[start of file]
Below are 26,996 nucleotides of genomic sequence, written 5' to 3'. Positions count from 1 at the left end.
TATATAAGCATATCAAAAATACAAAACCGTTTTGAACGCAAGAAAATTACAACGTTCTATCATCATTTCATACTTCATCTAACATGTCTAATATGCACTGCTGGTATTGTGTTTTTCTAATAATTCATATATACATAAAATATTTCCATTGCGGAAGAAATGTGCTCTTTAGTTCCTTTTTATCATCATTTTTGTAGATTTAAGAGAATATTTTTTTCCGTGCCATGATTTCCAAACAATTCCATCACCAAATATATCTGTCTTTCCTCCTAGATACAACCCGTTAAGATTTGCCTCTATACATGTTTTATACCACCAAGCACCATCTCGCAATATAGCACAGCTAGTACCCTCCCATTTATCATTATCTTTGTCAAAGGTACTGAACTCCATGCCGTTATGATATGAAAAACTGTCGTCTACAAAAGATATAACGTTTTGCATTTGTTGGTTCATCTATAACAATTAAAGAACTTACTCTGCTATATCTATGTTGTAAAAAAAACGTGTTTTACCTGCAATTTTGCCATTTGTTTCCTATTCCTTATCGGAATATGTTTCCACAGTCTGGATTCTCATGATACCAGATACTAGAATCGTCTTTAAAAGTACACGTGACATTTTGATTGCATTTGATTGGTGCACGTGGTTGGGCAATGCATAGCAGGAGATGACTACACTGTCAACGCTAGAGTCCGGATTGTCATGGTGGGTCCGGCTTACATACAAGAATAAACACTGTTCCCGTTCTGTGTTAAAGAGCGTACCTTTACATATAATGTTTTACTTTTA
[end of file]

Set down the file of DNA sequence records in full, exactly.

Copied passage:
Below are 26,996 nucleotides of genomic sequence, written 5' to 3'. Positions count from 1 at the left end.
TATATAAGCATATCAAAAATACAAAACCGTTTTGAACGCAAGAAAATTACAACGTTCTATCATCATTTCATACTTCATCTAACATGTCTAATATGCACTGCTGGTATTGTGTTTTTCTAATAATTCATATATACATAAAATATTTCCATTGCGGAAGAAATGTGCTCTTTAGTTCCTTTTTATCATCATTTTTGTAGATTTAAGAGAATATTTTTTTCCGTGCCATGATTTCCAAACAATTCCATCACCAAATATATCTGTCTTTCCTCCTAGATACAACCCGTTAAGATTTGCCTCTATACATGTTTTATACCACCAAGCACCATCTCGCAATATAGCACAGCTAGTACCCTCCCATTTATCATTATCTTTGTCAAAGGTACTGAACTCCATGCCGTTATGATATGAAAAACTGTCGTCTACAAAAGATATAACGTTTTGCATTTGTTGGTTCATCTATAACAATTAAAGAACTTACTCTGCTATATCTATGTTGTAAAAAAAACGTGTTTTACCTGCAATTTTGCCATTTGTTTCCTATTCCTTATCGGAATATGTTTCCACAGTCTGGATTCTCATGATACCAGATACTAGAATCGTCTTTAAAAGTACACGTGACATTTTGATTGCATTTGATTGGTGCACGTGGTTGGGCAATGCATAGCAGGAGATGACTACACTGTCAACGCTAGAGTCCGGATTGTCATGGTGGGTCCGGCTTACATACAAGAATAAACACTGTTCCCGTTCTGTGTTAAAGAGCGTACCTTTACATATAATGTTTTACTTTTA